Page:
As the only white Haitian running for office, the plain-talking Mr. Baker has struggled to prove that he is sympathetic to the struggles of the poor, winning support of the country’s main farmers’ union by promising to invest heavily in agriculture. At nearly every campaign rally, he addresses questions of race.

“People are saying that Charlito Baker is prejudiced,” Mr. Baker said at his closing rally attended by some 300 people last Saturday. “If they say I am prejudiced against chimères, they are right. If they say I am prejudiced against rapists and assassins, they are right. But I am not prejudiced against anyone else.”

Then Mr. Baker repeated his campaign slogan, “Everyone is welcome on this bus.”

Not far away, an estimated 1,000 people danced from Bel-Air to the city’s main plaza in support of Mr. Préval, following the music that blared from stadium-size speakers that were loaded on the backs of a caravan of trucks. In an instant, one of the city’s toughest neighborhoods was transformed into a carnival.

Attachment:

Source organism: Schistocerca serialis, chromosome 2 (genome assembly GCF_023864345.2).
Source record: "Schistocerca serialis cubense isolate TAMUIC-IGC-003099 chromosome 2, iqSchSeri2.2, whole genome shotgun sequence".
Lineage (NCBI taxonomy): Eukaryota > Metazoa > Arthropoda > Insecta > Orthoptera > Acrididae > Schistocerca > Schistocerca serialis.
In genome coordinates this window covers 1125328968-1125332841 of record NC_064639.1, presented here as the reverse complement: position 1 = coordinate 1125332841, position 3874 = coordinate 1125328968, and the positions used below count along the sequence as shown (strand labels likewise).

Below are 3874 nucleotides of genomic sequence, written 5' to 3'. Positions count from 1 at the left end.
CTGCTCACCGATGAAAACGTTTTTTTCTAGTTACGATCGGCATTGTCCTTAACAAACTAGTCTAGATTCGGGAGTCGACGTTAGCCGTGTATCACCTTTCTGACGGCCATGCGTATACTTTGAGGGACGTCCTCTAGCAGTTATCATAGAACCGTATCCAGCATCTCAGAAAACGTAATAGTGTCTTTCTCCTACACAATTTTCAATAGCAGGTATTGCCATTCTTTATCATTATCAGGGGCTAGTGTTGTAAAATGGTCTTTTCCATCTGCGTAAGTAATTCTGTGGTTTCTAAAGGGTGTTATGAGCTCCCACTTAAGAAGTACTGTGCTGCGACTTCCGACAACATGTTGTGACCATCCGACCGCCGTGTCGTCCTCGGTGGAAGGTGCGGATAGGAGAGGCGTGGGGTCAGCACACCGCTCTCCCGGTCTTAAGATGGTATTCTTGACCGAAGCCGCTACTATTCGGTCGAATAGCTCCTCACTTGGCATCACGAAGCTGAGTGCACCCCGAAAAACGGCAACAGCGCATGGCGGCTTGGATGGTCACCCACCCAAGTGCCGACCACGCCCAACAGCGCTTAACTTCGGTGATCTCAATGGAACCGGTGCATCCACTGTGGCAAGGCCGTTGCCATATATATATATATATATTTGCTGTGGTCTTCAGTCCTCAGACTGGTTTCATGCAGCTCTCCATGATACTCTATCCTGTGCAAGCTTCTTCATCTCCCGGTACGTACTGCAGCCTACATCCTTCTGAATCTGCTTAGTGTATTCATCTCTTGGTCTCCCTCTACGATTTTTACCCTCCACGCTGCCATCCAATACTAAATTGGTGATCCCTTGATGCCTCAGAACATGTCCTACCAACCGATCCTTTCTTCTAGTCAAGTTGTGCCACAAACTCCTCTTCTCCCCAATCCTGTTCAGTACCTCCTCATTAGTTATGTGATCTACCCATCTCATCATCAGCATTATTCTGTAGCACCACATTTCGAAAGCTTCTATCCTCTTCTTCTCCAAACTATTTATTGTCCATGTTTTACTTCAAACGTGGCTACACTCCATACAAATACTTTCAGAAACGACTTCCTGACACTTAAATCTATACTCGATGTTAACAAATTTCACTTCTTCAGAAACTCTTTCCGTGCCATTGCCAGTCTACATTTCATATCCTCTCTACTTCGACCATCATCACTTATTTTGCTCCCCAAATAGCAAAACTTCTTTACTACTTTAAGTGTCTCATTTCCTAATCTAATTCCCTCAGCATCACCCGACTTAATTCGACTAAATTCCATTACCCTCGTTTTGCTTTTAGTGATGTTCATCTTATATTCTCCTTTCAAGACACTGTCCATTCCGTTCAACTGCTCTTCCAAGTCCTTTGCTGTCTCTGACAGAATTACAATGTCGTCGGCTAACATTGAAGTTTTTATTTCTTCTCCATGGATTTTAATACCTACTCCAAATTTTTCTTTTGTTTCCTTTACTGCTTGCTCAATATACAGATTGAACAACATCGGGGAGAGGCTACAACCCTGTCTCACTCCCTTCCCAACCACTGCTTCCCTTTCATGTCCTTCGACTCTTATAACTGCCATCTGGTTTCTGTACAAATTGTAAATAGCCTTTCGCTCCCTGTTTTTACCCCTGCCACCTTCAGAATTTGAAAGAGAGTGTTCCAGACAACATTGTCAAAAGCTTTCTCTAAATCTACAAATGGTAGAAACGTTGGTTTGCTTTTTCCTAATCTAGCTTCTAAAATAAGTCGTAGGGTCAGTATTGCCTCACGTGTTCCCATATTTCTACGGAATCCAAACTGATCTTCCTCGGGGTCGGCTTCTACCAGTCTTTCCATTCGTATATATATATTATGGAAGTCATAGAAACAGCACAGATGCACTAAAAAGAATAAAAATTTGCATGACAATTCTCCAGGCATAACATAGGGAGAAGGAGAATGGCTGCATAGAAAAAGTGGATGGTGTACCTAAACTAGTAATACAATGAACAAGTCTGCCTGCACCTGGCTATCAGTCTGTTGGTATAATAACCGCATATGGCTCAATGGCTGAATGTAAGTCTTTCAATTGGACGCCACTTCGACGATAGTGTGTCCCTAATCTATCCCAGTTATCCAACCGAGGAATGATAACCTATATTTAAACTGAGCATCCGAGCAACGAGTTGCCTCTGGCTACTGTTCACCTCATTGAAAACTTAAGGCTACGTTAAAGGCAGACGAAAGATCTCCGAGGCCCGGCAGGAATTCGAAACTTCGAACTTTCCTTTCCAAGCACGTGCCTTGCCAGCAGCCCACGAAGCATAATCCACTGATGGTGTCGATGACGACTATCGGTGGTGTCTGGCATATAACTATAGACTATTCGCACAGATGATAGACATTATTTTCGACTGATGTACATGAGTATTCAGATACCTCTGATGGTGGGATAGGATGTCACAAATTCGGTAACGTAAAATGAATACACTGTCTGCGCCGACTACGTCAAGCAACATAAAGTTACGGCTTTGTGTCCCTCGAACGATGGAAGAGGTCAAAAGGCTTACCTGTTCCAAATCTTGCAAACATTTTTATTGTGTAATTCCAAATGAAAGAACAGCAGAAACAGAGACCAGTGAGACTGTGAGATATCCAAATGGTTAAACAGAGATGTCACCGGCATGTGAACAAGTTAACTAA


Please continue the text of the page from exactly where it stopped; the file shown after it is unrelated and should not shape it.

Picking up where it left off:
No one seemed to care that their candidate was not there. Ms. Laporte, the mother of two at the rally, said: “I trust he knows what we want. We want jobs, and schools and security. We want to live with dignity again.”

That is not all they wanted, however.

“I’m voting for Aristide to return to this country,” said Barnabe Marvil, a high school graduate and aspiring doctor, dancing beneath a banner with Mr. Aristide’s nickname, Titid, a Creole diminutive of Aristide. Later, another group from the rally sang old Aristide campaign songs, and chanted, “Aristide and Préval are twins.”

“We’re voting for Préval,” Mr. Marvil said. “He’ll bring Aristide back.”

Amy Bracken contributed reporting for this article.


Copyright 2006The New York Times Company Home Privacy Policy Search Corrections XML Help Contact Us Work for Us Site Map Back